March 1, 2019 | By Lindsay Morgan
When someone has a tumor, the job of the surgeon is to identify it in the body, and remove all of it—every last microscopic trace—both to ensure that all the cancer is gone and to reduce the risk of recurrence.
Cancer screening is better than ever at identifying tumors, including very small ones. But small, nonpalpable tumors remain challenging for surgeons to identify (and thus eliminate completely, microscopically) in the operating room.
Dr. Sarah Blair, Professor of Surgery in the Division of Breast Surgery, who specializes in breast cancer, melanoma, sarcoma and soft tissue tumors, has always had an interest in surgical margins and how to ensure patients don't need second operations. For breast cancer patients in particular, a second or third operation can result in mastectomy—a heartbreaking trauma for patients.
"I had a recent case, a young girl who was 34," says Blair. "She had a relatively large tumor, and when they did the MRI, they found additional abnormal cells, which they biopsied. During the biopsy, they placed four 5-millimeter clips to improve localization at the time of surgery. Then she got chemotherapy, which shrunk the tumors, so that by the time we operated, all that was left to guide us to the potentially remaining cancerous cells were those clips. One of them was very difficult to localize during surgery, which resulted in microscopic traces of the tumor being left behind. Now she faces another surgery and a possible mastectomy."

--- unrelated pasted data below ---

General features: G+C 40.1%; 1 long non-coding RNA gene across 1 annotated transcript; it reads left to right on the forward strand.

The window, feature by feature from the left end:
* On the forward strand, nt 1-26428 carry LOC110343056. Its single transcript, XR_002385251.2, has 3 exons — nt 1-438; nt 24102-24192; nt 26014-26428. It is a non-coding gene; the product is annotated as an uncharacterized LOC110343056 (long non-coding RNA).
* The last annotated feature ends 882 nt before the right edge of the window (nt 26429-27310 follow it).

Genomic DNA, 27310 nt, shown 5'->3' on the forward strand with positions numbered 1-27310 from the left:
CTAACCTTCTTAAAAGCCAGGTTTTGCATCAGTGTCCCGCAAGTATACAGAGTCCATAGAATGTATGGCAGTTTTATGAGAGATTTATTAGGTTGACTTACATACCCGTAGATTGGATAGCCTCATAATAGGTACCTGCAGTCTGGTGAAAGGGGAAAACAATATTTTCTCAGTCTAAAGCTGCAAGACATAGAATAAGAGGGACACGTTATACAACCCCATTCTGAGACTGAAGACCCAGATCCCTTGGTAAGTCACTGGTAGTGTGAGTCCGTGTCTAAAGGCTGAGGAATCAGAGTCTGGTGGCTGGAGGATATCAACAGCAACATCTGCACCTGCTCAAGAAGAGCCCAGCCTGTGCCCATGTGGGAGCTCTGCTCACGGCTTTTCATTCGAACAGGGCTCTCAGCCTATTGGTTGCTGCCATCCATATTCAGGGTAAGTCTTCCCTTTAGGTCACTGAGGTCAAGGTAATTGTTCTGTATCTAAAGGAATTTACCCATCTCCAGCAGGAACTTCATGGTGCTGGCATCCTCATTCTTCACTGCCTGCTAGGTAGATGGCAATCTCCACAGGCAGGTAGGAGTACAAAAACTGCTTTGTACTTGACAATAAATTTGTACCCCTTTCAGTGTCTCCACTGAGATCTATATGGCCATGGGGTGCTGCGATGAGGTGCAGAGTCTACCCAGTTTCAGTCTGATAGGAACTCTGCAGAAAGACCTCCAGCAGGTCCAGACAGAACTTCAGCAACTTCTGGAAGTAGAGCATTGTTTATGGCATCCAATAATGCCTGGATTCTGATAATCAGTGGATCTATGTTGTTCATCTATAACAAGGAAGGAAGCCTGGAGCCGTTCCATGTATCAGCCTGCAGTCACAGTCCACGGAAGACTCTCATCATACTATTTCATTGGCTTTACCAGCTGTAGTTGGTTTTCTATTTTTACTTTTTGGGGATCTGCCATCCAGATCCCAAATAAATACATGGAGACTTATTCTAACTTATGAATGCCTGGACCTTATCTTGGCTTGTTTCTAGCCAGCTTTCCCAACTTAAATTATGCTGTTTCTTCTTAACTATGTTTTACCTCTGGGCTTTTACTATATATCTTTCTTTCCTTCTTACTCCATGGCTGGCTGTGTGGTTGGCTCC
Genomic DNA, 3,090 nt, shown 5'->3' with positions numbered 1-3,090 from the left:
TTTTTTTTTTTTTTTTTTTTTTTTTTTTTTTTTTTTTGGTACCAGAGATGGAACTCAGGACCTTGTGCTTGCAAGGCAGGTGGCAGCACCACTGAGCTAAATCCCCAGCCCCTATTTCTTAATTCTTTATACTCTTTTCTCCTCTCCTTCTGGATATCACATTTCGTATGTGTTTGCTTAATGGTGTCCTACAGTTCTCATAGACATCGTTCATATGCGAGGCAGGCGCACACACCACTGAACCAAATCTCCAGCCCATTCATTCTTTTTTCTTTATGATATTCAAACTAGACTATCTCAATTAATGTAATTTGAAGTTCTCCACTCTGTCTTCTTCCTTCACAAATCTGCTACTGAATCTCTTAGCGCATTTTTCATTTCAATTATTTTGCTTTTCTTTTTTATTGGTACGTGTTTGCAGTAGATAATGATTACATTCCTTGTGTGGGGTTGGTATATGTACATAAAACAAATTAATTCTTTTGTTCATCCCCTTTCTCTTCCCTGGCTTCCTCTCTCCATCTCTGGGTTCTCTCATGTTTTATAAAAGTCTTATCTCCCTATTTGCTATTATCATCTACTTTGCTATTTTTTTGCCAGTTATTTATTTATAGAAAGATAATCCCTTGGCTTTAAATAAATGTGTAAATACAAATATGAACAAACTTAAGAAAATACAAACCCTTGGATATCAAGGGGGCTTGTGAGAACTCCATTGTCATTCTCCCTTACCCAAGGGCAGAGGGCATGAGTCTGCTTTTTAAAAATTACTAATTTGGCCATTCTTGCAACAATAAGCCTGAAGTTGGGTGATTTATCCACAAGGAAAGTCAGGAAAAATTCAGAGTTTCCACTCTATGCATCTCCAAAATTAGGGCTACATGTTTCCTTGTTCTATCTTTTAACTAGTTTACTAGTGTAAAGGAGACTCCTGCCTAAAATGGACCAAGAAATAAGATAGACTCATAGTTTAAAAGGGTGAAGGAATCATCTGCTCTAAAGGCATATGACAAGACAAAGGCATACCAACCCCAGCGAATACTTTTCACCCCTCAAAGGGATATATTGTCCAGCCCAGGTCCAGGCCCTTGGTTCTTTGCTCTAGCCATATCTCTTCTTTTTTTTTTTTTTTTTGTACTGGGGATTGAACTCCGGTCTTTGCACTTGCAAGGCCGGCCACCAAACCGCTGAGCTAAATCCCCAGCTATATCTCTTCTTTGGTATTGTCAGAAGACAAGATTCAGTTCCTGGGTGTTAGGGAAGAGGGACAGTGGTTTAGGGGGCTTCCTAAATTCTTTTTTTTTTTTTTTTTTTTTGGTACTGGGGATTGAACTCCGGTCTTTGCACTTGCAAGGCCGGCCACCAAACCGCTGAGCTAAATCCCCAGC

The existing technology for localizing breast tumors includes use of clips with b-mode ultrasound response, wires, and dyes. Clips with b-mode ultrasound can be difficult to see, and wires run the risk of migration, are uncomfortable for patients, and create logistical issues with coordinating two procedures on the same day, typically in different physical locations (breast imaging in an outpatient location and surgery in the hospital or surgery center). For lung cancer, wires in the lung cavity are dangerous—if a wire moves, it can hit a blood vessel or puncture the lung.
Dr. Blair had tried to overcome these challenges in breast surgery by creating an automated system to check margins during surgery but it was complicated and cumbersome.
"So I thought, what if we could just localize the tumor better?"